University of North Carolina Wilmington
601 South College Road
Wilmington, NC 28403
910.962.3785 (office)
910.962.7385 (fax)

cookk@uncw.edu
http://www.uncw.edu/soccrm/Cook.html
http://www.uncw.edu/soccrm

Rape Myths Lite: ABC’s “The Middle”

January 22, 2014

-by Dr. Alesha Durfee.

I recently watched a taped version of “The Middle” (an ABC sitcom) that originally aired on 1/9/14. “The Middle” is a fairly funny sitcom that both my teen kids and I watch. I was shocked when halfway through the episode I saw what I can only describe as “rape myths lite”.

In the “Sleepless in Orson” episode, a “bad boy” kisses Sue (the main teen girl character) without her permission – they are not dating, and she is upset, shocked, and angry. She yells at him….. .but of course each time he does it (it happens five times throughout the episode) she begins to think more fondly of him and to talk to her friend more and more about him. She transitions over the episode from being appalled and angry to anxiously looking for him out the window – not in fear, but because she wants him to force her to kiss him again. At the end she is actually pursing her lips and leaning in for a kiss.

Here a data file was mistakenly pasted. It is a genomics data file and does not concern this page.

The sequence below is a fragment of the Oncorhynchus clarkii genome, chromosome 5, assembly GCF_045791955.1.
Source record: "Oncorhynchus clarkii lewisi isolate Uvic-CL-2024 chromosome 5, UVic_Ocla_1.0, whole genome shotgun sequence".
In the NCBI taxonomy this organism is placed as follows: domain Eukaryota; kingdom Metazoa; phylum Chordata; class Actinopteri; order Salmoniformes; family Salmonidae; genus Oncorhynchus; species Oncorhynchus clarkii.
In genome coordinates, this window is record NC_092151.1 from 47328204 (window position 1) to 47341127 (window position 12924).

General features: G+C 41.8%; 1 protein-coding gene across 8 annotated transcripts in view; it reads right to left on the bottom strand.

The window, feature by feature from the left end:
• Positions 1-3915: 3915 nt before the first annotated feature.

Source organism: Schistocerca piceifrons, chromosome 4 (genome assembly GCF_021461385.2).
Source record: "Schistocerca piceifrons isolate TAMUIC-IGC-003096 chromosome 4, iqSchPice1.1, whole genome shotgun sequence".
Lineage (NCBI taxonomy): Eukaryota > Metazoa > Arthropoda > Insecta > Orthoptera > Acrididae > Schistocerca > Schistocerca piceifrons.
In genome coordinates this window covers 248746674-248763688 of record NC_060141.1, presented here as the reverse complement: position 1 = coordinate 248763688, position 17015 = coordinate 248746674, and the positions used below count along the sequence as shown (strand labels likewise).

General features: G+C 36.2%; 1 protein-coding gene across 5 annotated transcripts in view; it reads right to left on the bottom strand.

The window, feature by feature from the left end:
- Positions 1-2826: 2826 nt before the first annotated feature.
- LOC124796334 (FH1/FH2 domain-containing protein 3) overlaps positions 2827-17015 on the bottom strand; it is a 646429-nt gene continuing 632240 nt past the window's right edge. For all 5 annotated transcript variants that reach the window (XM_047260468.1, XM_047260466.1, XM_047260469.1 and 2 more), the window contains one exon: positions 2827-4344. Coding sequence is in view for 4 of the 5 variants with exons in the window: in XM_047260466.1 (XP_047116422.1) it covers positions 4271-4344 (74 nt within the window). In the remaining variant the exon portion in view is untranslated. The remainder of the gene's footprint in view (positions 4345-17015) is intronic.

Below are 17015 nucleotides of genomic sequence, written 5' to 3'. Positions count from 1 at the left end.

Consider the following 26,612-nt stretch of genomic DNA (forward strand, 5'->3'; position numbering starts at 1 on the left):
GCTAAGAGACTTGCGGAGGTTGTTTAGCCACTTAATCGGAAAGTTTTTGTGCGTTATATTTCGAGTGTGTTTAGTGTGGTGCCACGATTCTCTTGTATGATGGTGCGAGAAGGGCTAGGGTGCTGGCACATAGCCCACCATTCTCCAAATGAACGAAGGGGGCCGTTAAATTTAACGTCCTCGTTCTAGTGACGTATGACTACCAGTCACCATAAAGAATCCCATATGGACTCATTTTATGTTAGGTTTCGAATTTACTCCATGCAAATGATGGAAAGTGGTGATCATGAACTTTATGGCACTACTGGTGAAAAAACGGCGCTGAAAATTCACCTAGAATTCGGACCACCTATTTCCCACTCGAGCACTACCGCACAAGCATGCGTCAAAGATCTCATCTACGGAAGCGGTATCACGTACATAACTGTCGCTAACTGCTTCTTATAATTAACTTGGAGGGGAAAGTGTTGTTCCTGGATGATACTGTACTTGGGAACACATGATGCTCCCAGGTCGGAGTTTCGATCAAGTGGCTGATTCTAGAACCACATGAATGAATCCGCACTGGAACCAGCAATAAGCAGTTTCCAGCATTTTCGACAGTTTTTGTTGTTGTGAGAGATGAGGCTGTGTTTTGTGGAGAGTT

A boy kisses a girl against her will on "The Middle"
The storyline is clearly drawn from stereotypes about schoolboys chasing girls around the schoolyard trying to kiss them – it’s done in a very comedic fashion. “The Middle” is a “family” comedy so the situation is presented as “just a kiss” where “no one got hurt” and “everyone laughed”. But that’s what makes this episode all the more troubling to me. It’s far easier to spot and dispel rape myths in stark contrast – when you have a documentary or a news story or anything that shows how harmful the actions were, where you can see the consequences of actions. If you ask a teenager if someone has the right to pressure someone else into sex, the majority of teens that I’ve met say “no”. They know the rhetoric, even if they don’t necessarily believe it or act on it.

But it’s the more insidious representations of rape myths – how Sue suddenly now likes a boy because he kissed her despite her protests – that is troubling to me. My teens laugh at Sue’s changing expression post-kiss (from appalled to intrigued/excited) and I worry about what they are taking from the episode. I can explain rape myths to them, but that only conjures up images of the documentary or the news story. Does that mean that they don’t see the messages conveyed about gender, sexuality, and bodily rights in this episode? And since (thankfully, hopefully) so far their world looks a lot more like “the Middle” than a documentary or news story, does that mean they don’t see the rape myths that are in their everyday world? Because ultimately what we find “funny” says a lot more about what we believe and our perspectives on the world than when we are asked for our (measured) responses. And I’m disappointed that this is what we as a society still finds funny.